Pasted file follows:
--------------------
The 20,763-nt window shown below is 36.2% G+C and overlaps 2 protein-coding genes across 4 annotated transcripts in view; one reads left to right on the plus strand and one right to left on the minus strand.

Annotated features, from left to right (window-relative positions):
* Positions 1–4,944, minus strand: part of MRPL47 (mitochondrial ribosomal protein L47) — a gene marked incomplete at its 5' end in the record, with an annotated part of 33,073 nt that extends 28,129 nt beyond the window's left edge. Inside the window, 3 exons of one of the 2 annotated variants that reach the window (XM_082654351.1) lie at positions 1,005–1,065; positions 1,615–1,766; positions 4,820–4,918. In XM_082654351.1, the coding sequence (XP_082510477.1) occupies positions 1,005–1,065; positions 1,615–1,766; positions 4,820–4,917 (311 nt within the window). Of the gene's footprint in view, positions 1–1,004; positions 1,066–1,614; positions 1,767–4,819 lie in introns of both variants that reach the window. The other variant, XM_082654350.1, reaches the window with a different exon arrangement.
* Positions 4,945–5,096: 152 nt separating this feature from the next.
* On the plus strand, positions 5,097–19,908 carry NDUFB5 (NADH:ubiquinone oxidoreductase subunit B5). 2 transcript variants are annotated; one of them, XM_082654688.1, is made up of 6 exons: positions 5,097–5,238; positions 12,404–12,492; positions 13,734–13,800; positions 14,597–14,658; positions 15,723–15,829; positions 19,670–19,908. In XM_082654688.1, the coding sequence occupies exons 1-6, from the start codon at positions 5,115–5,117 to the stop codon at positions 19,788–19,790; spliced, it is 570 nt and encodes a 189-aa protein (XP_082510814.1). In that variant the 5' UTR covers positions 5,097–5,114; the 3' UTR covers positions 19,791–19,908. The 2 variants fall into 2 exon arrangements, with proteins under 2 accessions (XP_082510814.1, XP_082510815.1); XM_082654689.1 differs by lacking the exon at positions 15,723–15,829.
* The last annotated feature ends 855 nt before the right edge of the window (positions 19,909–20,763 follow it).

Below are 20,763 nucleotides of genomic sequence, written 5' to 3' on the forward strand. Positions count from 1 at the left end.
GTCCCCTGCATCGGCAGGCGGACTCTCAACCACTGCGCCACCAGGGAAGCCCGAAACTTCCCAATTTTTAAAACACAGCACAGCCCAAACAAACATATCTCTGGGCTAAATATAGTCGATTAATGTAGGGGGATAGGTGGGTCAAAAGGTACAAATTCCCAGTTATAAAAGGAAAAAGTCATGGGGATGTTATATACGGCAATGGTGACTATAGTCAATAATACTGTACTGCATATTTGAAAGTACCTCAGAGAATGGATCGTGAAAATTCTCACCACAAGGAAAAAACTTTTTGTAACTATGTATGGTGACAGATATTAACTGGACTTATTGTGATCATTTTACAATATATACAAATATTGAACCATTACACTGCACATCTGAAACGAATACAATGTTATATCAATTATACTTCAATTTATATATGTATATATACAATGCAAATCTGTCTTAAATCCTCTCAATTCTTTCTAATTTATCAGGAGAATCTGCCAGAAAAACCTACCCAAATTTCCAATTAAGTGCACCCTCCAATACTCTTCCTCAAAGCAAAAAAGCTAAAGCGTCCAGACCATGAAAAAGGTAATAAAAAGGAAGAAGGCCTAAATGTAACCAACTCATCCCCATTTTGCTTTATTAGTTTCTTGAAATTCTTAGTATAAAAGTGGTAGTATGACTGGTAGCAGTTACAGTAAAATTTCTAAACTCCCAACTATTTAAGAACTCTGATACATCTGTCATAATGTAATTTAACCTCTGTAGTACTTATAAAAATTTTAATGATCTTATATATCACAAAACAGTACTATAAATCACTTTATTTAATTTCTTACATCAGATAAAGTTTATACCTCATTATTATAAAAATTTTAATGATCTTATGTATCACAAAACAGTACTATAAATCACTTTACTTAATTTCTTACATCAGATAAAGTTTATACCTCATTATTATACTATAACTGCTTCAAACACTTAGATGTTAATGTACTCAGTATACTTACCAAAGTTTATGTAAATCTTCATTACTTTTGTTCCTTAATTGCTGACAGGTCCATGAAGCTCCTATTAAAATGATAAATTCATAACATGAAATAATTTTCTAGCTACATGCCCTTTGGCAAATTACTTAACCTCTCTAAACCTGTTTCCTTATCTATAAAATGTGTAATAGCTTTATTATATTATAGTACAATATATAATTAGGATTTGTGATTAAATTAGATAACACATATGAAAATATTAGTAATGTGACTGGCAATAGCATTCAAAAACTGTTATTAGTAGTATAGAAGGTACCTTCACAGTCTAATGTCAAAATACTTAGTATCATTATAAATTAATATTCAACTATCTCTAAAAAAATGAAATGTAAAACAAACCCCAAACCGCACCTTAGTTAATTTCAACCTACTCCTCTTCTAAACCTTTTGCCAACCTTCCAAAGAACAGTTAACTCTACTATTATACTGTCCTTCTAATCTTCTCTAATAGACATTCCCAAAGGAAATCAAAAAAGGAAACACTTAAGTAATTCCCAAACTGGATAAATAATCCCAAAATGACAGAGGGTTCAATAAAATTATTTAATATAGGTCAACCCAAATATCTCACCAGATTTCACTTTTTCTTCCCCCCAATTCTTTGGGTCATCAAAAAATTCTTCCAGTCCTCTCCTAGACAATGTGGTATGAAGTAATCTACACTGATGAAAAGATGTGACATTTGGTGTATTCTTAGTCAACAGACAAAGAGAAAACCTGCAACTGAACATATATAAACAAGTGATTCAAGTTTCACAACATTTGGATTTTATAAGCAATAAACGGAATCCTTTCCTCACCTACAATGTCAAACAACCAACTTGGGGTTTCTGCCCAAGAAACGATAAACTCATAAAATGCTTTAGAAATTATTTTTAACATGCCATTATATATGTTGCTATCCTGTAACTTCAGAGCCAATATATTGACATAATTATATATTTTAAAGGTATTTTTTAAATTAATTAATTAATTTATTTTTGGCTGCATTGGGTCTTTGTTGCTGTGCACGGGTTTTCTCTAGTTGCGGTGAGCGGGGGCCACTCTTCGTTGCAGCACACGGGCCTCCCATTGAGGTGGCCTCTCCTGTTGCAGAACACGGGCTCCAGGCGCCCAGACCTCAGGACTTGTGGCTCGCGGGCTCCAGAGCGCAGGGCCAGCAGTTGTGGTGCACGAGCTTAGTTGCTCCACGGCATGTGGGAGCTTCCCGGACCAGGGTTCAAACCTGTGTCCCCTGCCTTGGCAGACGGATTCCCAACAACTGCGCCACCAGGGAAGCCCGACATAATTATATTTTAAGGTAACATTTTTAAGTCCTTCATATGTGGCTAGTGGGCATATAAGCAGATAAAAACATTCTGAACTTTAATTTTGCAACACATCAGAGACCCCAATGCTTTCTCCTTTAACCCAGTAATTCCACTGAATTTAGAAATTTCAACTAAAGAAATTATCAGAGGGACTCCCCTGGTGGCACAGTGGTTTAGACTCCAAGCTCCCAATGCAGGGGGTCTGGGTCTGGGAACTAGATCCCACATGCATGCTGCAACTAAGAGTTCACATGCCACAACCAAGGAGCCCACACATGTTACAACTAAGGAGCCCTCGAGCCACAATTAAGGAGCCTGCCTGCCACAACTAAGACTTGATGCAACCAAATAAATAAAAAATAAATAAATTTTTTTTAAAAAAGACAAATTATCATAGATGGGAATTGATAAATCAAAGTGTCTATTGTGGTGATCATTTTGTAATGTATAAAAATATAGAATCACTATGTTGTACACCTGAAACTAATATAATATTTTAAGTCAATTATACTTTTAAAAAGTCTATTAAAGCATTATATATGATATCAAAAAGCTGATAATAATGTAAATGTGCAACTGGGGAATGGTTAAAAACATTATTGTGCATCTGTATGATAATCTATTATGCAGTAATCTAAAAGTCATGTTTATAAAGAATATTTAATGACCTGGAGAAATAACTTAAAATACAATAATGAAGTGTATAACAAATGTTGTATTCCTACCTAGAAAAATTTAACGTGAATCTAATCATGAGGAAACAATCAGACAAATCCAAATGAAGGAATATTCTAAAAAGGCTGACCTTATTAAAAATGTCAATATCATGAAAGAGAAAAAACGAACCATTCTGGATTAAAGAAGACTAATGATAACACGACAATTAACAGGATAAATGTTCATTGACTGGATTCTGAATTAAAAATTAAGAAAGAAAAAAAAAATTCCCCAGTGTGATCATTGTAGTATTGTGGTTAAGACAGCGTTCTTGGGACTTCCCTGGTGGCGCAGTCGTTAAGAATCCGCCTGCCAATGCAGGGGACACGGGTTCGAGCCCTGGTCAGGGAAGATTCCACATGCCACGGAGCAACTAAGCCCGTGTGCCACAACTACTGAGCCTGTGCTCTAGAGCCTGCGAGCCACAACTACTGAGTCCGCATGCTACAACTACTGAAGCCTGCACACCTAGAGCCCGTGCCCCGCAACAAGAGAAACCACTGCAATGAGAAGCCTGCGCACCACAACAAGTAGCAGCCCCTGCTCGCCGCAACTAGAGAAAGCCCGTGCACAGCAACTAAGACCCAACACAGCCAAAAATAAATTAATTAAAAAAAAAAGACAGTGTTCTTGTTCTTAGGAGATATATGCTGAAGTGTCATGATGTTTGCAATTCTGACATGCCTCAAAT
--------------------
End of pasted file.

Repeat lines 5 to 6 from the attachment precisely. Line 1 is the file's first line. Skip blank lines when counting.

* On the plus strand, positions 5,097–19,908 carry NDUFB5 (NADH:ubiquinone oxidoreductase subunit B5). 2 transcript variants are annotated; one of them, XM_082654688.1, is made up of 6 exons: positions 5,097–5,238; positions 12,404–12,492; positions 13,734–13,800; positions 14,597–14,658; positions 15,723–15,829; positions 19,670–19,908. In XM_082654688.1, the coding sequence occupies exons 1-6, from the start codon at positions 5,115–5,117 to the stop codon at positions 19,788–19,790; spliced, it is 570 nt and encodes a 189-aa protein (XP_082510814.1). In that variant the 5' UTR covers positions 5,097–5,114; the 3' UTR covers positions 19,791–19,908. The 2 variants fall into 2 exon arrangements, with proteins under 2 accessions (XP_082510814.1, XP_082510815.1); XM_082654689.1 differs by lacking the exon at positions 15,723–15,829.
* The last annotated feature ends 855 nt before the right edge of the window (positions 19,909–20,763 follow it).